INP measurements were also conducted with the CSU-CFDC model 1H whose basic description follows that provided in Rogers et al. (2001), with updates and modifications reported in Petters et al. (2009) and Eidhammer et al. (2010). Briefly, the CFDC consists of two (inner and outer) concentric copper cylindrical walls, oriented vertically, that form an annular gap of about 1.1 cm in which the laminar aerosol flow (1.5 L min−1) sampled from the APC chamber is sandwiched in between particle-free sheath flows (8.5 L min−1, divided on either side of the sample lamina). The inner and outer walls of the CSU-CFDC are coated with ∼100 µm ice layers by pumping water through the chamber at 248 K. The temperatures of the inner and outer walls along with the position of the sample layer determine the INP processing temperature and RH of the samples investigated. The residence time of the aerosols at a given experimental processing temperature is approximately 4–5 s. The inner and outer walls of the lower third of the instrument are actively cooled and maintained at the colder (inner) wall temperature in order to drive conditions toward ice saturation so that particles that activated as droplets are evaporated in the exit region. This allows for clear optical detection of activated ice crystals. Particles that grow to sizes with optical diameters >3 µm are counted as ice crystals. In order to ensure that large particles are not sampled at the inlet of the chamber, an impactor with an aerodynamic particle cut-off size of 1.5 µm (volume-equivalent diameter of ∼1 µm assuming densities and shape factors listed above for mineral dust) is used to filter out larger particles that could be miscounted as ice. If processing conditions in the chamber growth region remain at RHw<108 % at most temperatures, droplets will evaporate below sizes that would be detected as ice by the OPC (Climet, CI – 3100) (DeMott et al., 2015). We therefore only report data that are processed at RHw=105 %. Measurement uncertainties in the CSU-CFDC vary with processing conditions but are typically ±0.5 K and RHw±2.4 % at 243 K (DeMott et al., 2015). Particle and ice crystal counting errors to compute AF are on the order of ±10 % or less.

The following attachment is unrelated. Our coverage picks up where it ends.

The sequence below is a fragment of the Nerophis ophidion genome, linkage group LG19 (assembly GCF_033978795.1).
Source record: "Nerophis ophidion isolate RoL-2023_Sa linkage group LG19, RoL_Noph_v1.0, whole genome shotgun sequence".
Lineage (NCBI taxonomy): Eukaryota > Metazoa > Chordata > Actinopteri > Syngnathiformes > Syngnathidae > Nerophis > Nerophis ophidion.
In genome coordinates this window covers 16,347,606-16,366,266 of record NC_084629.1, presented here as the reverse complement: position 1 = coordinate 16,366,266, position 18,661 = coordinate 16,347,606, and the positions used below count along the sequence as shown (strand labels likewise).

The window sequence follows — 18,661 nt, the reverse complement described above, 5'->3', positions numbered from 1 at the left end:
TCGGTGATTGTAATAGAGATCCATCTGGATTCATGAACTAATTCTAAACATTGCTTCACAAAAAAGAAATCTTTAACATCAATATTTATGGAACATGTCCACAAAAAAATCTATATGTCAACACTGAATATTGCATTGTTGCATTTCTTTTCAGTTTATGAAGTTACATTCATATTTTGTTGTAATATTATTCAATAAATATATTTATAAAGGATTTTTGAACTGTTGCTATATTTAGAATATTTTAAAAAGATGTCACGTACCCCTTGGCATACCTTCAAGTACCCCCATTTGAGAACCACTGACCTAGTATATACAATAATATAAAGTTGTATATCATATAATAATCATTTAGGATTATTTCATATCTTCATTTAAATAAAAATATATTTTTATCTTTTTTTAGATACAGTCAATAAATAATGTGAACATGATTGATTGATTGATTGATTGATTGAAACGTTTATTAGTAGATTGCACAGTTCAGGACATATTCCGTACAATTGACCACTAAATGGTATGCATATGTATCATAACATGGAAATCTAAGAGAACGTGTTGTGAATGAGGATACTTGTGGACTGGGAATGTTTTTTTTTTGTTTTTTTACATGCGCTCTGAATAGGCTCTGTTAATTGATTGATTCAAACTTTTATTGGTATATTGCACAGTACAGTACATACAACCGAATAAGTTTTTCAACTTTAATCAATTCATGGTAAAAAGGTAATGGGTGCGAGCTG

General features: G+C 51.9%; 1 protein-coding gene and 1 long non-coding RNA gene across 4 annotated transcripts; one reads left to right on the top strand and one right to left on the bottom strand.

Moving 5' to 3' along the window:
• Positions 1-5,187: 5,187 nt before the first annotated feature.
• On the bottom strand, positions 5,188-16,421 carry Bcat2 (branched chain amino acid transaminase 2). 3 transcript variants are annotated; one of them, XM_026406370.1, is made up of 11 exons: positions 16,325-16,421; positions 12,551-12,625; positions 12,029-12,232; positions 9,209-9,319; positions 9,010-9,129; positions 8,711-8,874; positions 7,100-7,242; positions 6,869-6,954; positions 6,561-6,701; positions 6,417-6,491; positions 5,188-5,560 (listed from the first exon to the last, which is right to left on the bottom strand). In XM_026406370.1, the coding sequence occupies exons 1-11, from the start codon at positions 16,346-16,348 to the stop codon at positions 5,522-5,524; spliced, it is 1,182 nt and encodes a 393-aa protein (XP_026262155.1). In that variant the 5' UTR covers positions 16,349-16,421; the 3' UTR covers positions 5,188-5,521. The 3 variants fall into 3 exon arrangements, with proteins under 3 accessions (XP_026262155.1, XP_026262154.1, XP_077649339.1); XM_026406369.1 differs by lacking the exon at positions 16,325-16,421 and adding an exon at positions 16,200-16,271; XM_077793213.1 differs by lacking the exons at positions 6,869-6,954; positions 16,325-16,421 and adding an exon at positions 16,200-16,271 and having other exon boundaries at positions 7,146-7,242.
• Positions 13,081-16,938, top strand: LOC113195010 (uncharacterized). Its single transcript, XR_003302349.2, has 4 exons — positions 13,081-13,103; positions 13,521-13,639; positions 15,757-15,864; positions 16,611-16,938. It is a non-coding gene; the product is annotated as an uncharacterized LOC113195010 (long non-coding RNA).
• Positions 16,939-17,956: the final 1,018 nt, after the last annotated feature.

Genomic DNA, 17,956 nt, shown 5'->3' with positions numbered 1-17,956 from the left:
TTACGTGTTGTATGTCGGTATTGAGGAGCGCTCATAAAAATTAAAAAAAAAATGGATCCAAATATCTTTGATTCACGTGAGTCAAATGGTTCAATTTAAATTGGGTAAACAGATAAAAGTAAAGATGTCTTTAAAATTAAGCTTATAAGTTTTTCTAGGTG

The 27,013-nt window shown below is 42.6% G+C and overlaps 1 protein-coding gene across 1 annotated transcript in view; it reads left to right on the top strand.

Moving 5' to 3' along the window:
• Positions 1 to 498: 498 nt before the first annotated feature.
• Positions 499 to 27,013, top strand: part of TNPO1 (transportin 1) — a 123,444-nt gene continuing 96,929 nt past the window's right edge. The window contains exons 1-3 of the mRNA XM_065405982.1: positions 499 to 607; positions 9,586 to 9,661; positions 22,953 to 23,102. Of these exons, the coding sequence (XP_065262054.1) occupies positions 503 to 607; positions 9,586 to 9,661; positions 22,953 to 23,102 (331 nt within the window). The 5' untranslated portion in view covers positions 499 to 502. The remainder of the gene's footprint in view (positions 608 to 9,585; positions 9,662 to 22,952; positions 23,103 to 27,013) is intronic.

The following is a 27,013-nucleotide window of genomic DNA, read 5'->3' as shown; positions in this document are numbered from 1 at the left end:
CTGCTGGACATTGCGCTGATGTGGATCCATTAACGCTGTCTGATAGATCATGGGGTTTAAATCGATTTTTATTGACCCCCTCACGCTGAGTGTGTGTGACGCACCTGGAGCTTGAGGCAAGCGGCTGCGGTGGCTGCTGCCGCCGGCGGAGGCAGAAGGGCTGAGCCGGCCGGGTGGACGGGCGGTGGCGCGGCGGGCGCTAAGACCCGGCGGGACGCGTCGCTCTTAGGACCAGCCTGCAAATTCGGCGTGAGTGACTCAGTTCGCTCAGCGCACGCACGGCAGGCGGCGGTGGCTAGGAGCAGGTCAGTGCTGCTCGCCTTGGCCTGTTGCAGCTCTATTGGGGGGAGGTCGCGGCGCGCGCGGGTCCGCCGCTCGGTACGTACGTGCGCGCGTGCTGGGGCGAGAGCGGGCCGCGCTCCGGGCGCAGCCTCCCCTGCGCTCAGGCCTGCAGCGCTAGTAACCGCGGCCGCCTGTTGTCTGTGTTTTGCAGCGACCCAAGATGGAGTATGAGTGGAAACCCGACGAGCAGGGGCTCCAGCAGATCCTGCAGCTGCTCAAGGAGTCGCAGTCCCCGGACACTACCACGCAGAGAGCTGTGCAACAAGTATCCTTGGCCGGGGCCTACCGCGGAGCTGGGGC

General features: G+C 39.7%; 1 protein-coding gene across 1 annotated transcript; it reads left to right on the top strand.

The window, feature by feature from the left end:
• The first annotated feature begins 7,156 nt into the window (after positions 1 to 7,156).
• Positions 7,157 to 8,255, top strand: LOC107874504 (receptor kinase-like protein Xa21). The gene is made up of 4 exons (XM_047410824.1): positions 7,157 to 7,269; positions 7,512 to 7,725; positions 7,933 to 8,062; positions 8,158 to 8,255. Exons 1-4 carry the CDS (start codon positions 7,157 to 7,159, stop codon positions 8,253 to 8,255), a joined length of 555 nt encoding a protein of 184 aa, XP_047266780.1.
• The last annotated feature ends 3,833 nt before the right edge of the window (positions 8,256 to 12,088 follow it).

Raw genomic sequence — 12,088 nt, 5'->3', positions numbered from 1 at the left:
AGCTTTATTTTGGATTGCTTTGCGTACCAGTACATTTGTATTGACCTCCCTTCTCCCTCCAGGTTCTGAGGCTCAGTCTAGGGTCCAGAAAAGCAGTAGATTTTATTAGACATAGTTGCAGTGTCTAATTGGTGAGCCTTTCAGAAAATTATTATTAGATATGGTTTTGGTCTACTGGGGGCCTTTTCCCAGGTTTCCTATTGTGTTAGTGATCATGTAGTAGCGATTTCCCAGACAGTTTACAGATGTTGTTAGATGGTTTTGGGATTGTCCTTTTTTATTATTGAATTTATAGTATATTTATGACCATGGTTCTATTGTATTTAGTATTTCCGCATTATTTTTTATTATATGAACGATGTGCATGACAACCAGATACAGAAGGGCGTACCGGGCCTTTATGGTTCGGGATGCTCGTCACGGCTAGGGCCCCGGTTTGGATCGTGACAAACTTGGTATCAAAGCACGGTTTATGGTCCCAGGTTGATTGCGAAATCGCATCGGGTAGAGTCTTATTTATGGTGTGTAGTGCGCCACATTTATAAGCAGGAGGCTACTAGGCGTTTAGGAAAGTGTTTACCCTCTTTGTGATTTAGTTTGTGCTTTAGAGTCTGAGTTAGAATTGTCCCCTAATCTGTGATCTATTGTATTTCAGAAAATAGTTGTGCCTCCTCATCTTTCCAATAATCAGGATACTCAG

2.4 AIDA expansion chamber
The AIDA cloud expansion chamber operates on the principle of volume expansions that result in rapid cooling, thus increasing the RH inside a 84 m3 cylindrical chamber (Möhler et al., 2006). Details of the exact set-up used in the current work are reported in Niemand et al. (2012) and Wagner et al. (2012); however, we present a brief overview here. The AIDA chamber can be evacuated allowing expansion experiments with well-controlled and repeatable cooling rates of between 0.1 and 6 K min−1 corresponding to updraft velocities of about 0.15 to 8 m s−1 covering a range from weakly to strongly convective wave clouds. The chamber is housed in a thermally insulated container that can be cooled down to 183 K with homogeneous temperature control K. Typical background aerosol concentrations in the chamber are less than 0.1 cm−3. The chamber is evacuated to pressures as low as 0.01 hPa before an expansion experiment and refilled with synthetic air to ensure clean conditions. Before a cloud expansion experiment, constant temperature and pressure conditions in the chamber maintain the RHi between 90 % and 95 % by means of a thin ice coating on the inner walls of the AIDA chamber. Under these conditions, the spatial and temporal temperature fluctuations are less than ±0.2 K, achieved by operating a mixing fan at the bottom of the chamber to ensure homogeneous conditions during experiments. Before an ice nucleation experiment is performed, a reference expansion where background particles are forced to activate as cloud droplets or ice crystals is performed which ensures precipitation of background particles from the chamber. A fresh sample of SOA-coated or uncoated dust is then transferred into the cloud chamber either directly from the aerosol generator or from the APC chamber. A tunable diode laser (TDL) is used to determine the water vapour pressure in situ with an accuracy of 5 % (Niemand et al., 2012). In addition, total water concentration measurements were taken with a chilled-mirror hygrometer (373LX, MBW Calibration Ltd.). In cloud-free conditions, this compared to the TDL measurement to within 1 %–2 % (Fahey et al., 2014). Ice crystals and water droplets were detected with two welas OPCs (Palas, GmbH, Germany) (Benz et al., 2005). Ice crystals were distinguished from interstitial aerosol and water droplets by their size since ice crystals grow to much larger sizes at the expense of liquid droplets due to the lower equilibrium vapour pressure of ice compared to supercooled water. In addition, for the optical arrangement of the welas OPC, frozen droplets and ice crystals have much larger scattering intensity than liquid droplets of the same volume. The size threshold used to count ice crystals was variable and set for each experiment such that all counts from interstitial aerosol and water droplets were below this threshold. The aerosol particle number concentration in AIDA was measured with a CPC (3010, TSI Inc.) which was modified and calibrated to take continuous measurements at pressures from 100 to 1000 hPa. Number size distributions were taken with an APS (3221, TSI Inc.) and SMPS (3080, TSI Inc.) before every cloud expansion experiment. The counting uncertainties for aerosol number and ice crystal measurements for AIDA are ±20 % each, resulting in a total uncertainty of ±28 % in the AF.